Updated: Aug 21, 2021
If you have been following my asana classes, you would have probably noticed by now that most of my classes are very 'Hippie' base. 😊
There are a few reasons why I preach the wonders of having healthy hip joints. Meaning, they should be sufficiently flexible, mobile and strong to support our daily functions.
Since the age of 5 until my 30s, I was actively involved in dance, track and field, fast-paced team games and martial arts. I have sustained numerous injuries and most of them were on my legs. To be more specific, most of the main joints of my legs have lived through trials, challenges and healing with me.😌 I had multiple ankle sprains, ACL tears, hamstring injuries, a hairline crack on my L5 and dislocation of my SI Joint. These multiple injuries have somehow caused my legs to become lazy in some way as they seem to be in a perpetual state of fragility.
I later realised that the main reason for these injuries to occur so often was due to imbalance of my hip joints. My right hip was externally rotated more than my left one causing my right foot to turn out and over-pronated, and the cause could be from the other way round too, with a habitual turning out of my foot that causes my hip to be externally rotated.😕 Either way, my spine was getting all the pain and my right hamstrings were always tighter and prone to strain. To wrap everything up, I had quite a poor structural stability and weak core and legs muscles.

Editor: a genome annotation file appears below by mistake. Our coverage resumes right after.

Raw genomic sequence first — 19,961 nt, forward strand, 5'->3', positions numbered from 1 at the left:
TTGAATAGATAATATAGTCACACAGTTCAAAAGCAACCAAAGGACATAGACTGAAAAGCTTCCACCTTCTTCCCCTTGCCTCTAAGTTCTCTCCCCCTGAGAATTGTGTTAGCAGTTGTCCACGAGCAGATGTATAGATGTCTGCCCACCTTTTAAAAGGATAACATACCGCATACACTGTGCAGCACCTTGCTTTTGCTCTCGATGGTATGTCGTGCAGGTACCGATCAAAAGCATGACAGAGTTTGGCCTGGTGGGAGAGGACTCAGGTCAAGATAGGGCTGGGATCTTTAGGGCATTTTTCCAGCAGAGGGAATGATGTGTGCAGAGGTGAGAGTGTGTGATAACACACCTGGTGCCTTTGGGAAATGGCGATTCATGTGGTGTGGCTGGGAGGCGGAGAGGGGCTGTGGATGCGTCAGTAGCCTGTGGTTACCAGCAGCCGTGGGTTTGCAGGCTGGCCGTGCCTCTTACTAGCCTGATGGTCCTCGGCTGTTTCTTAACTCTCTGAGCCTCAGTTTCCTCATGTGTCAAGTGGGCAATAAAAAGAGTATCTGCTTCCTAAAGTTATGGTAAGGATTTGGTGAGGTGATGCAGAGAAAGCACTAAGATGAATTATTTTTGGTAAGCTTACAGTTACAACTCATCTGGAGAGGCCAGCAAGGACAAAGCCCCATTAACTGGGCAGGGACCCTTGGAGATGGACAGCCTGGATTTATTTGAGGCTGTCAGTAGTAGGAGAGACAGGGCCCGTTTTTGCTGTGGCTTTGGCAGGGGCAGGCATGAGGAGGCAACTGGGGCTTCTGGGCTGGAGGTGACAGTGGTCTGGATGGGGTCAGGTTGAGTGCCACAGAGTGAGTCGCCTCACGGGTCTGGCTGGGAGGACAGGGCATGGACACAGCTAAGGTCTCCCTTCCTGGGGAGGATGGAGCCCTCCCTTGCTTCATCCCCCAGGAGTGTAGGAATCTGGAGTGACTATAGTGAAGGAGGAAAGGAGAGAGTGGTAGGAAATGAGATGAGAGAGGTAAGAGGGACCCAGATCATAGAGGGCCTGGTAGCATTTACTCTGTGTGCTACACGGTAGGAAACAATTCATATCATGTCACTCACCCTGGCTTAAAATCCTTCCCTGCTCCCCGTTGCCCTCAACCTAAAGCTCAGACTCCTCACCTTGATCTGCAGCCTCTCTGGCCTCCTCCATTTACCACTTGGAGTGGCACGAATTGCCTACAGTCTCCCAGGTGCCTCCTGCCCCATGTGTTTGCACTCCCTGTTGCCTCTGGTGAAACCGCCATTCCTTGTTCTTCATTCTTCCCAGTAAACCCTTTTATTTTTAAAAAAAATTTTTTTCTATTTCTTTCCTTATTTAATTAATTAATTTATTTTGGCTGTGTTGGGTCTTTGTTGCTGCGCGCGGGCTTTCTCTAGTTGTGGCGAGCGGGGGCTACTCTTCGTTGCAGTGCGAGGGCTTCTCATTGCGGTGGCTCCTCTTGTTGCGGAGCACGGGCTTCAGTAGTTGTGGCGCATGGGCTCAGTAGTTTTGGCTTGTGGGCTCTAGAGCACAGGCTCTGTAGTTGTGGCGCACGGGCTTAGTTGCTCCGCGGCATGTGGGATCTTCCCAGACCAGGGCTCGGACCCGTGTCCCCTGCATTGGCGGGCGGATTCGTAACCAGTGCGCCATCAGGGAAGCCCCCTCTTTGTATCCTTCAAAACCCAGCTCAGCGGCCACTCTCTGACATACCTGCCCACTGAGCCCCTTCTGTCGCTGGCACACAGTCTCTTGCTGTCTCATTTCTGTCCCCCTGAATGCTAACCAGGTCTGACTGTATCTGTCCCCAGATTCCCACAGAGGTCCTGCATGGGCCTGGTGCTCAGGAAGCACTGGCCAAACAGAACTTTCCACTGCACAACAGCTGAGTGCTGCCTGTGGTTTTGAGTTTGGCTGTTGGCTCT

A 'problem' which started from my foot, legs and hips had contributed to problems to occur in my upper torso, the first one being my spine.
What I did and Why?
1. Butterfly, Yogic Squat/ Malasana, Lizard and Pigeon Pose - practiced in Yin style, to work on external rotation i.e increasing the range of motion for my LEFT hip joint.
2. Gentle Hamstring stretches, holding double the time for the right leg. Hamstrings are attached to the pelvic bones that can pull on the lower back. If the hamstrings are excessively tight, they will create added stress on the back, contributing to lower back and knee pain.
3. Be more aware of my walking, running and jumping/landing habits.
4. Sumo squats, Dancing Warrior and Side Lunge Flow to improve my hip strength and mobility.
You can refer here for my Side Lunge Flow Tutorial.
5. Frog Pose at least 3 times a week, gradually reduced to once a week. We should avoid over-doing this pose as the adducters and pelvic floor muscles are very delicate and prone to strain.
I practiced these for a consistent 2 years and have achieved significant results to my structural stability and overall physical strength. I am less injury prone and I then slowly moved on to adding functional and weight training to my exercise routine to further improve my physical functionality.
I hope this guide is able to help you to gain some insights on how to improve your hip health and to achieve overall physical strength, flexibility and mobility. Don't be surprised if you also noticed any improvements on your digestive health too!